April 10, 2014


Walter Potter’s Curious World of Taxidermy. By Dr. Pat Morris with Joanna Ebenstein. Blue Rider Press. $19.95.

Galápagos George. By Jean Craighead George. Paintings by Wendell Minor. Harper. $15.99.

Five Little Monkeys Sitting in a Tree. By Eileen Christelow. Houghton Mifflin Harcourt. $7.99.

Martha Speaks: Play Ball! Martha Habla: ¡Juega al sóftbol! A Spanish Bilingual Book. Based on the characters created by Susan Meddaugh. Adaptation by Marcy Goldberg Sacks. Translated by Carlos E. Calvo. Houghton Mifflin Harcourt. $3.99.

     There is something uniquely Victorian about the odd, whimsical creations of taxidermist Walter Potter (1835-1918), who took anthropomorphic depictions of animals to extremes by stuffing rabbits, squirrels, cats, mice and other critters and setting them up in dioramas depicting scenes from the mythic to the then-modern. Potter lived in the village of Bramber, in West Sussex, England, and there created a museum in which to display his remarkably detailed tableaux, from items inspired by Goethe to ones that sprang entirely from Potter’s own mind. The stuffed animals in human scenes, a curiosity when created, are something more than that today: they show with remarkable accuracy what everyday life was like in Victorian times, displaying furniture, clothing, events and poses with remarkable accuracy – but in miniature and with animals as the “players.” Guinea pig musicians perform in a brass band; toads cavort in a playground; beautifully dressed kittens attend a remarkably detailed wedding; other kittens play croquet during an elaborate tea party; rabbits attend school, taking notes and reading books; squirrels play cards; and on and on. Potter was a skilled taxidermist, and it was only after his death that his humanizing arrangements of small animals started to seem peculiar to some observers. His mythic scenes, however, have stood the test of time quite well. For example, “The Death & Burial of Cock Robin,” based on the old nursery rhyme, was his first tableau – it took him seven years to create – and one of his most elaborate, containing nearly 100 birds (including some that are now rare or extinct in Sussex). Taxidermy expert Dr. Pat Morris writes knowingly and glowingly of the Bramber Museum and its creator, while the photographs by Joanna Ebenstein display Potter’s remarkable creations in all their beauty and, to modern eyes, peculiarity. The Potter collection, which included not only the tableaux but also preserved oddities such as a two-headed lamb and conjoined twin pigs, was broken up at auction in 2003, its pieces scattered worldwide – a sad ending to Walter Potter’s Curious World of Taxidermy and to a collection with remarkable historical importance as well as considerable inherent interest. The reassembly of the collection, as Morris notes, “is precluded,” but at least we have this beautifully made and thoroughly fascinating book to document a footnote to history that is filled with charm, a touch of erudition, and considerable skill in animal preservation.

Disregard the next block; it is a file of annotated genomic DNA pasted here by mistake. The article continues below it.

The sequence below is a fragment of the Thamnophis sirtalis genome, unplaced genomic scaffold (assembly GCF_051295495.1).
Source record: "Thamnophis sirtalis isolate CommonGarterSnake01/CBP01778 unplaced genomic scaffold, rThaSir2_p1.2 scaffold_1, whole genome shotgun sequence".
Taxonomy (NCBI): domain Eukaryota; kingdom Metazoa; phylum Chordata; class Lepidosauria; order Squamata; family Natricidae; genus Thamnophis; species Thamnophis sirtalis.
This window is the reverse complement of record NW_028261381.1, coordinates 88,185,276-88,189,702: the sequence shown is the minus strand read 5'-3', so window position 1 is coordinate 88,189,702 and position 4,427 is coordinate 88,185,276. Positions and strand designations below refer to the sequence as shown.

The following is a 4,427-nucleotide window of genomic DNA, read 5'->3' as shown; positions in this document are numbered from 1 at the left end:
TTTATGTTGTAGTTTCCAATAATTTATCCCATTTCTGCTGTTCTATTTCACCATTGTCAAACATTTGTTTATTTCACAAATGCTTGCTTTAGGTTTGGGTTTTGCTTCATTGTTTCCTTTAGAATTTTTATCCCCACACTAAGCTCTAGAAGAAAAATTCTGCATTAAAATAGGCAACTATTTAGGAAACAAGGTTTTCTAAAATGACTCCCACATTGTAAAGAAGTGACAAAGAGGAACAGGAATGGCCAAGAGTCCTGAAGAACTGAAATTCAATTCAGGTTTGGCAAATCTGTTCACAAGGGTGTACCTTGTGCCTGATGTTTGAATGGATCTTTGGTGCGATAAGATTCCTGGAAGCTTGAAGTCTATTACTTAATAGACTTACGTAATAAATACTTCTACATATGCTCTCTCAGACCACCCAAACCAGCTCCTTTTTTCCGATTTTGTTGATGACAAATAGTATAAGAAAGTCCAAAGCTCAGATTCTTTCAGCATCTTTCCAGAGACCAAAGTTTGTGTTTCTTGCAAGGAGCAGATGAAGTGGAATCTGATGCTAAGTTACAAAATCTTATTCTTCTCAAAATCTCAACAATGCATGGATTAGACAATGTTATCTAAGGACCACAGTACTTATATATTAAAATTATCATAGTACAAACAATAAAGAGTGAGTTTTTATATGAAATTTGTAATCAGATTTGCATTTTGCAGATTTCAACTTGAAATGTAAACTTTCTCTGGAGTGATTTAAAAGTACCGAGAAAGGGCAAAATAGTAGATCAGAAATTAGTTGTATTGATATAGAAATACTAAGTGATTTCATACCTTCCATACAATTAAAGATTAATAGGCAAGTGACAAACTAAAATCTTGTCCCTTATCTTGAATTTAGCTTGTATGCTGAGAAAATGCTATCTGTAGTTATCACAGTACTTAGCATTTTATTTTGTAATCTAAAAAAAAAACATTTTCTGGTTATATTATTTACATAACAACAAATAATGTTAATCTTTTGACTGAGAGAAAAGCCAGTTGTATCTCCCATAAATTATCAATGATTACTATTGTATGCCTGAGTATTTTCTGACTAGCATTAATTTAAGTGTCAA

Modern taxidermy is altogether more scientific and is handled in museums and laboratories far more often than in small-town museums. It has been brought into play to preserve Lonesome George, the last Pinta Island tortoise from the Galápagos Islands, who died in 2012. After a necropsy (the animal equivalent of an autopsy for humans), George’s body was transported to the American Museum of Natural History for extended taxidermy work to allow him to be seen by future generations. But Galápagos George, by the late Jean Craighead George (1919-2012) and Wendell Minor, focuses not at all on George’s postmortem treatment and mentions his death only at the end. The book is about how Lonesome George came to be, who his ancestors likely were, how those ancient tortoises came to the Galápagos Islands in the first place, and how Charles Darwin’s observations of them fueled his theory of evolution. Starting with Giantess George, an imagined ancestor of Lonesome George, author and artist trace the giant tortoises’ heritage and explain, in simple enough terms for kids ages 4-8 to understand, how one type of tortoise became 14 different types over many, many years of life in subtly different environments among the Galápagos Islands. The flowering of the multiple species, and the natural and human-made reasons for their decline, are explored with sensitivity and a clear understanding of the food chain – more accurately, the food web – on which all life depends, and the ways in which people and the animals they brought interfered with the natural balance of the Galápagos Islands and eventually reduced the tortoise population nearly to the point of no return, and in some cases all the way to it. Writer and artist manage to make the ending of their book a positive if not entirely upbeat one; the story will encourage involved young readers to find out more about what happened to the Galápagos Island tortoises and to Lonesome George himself – and the resources at the back of the book will be an excellent starting point for further exploration.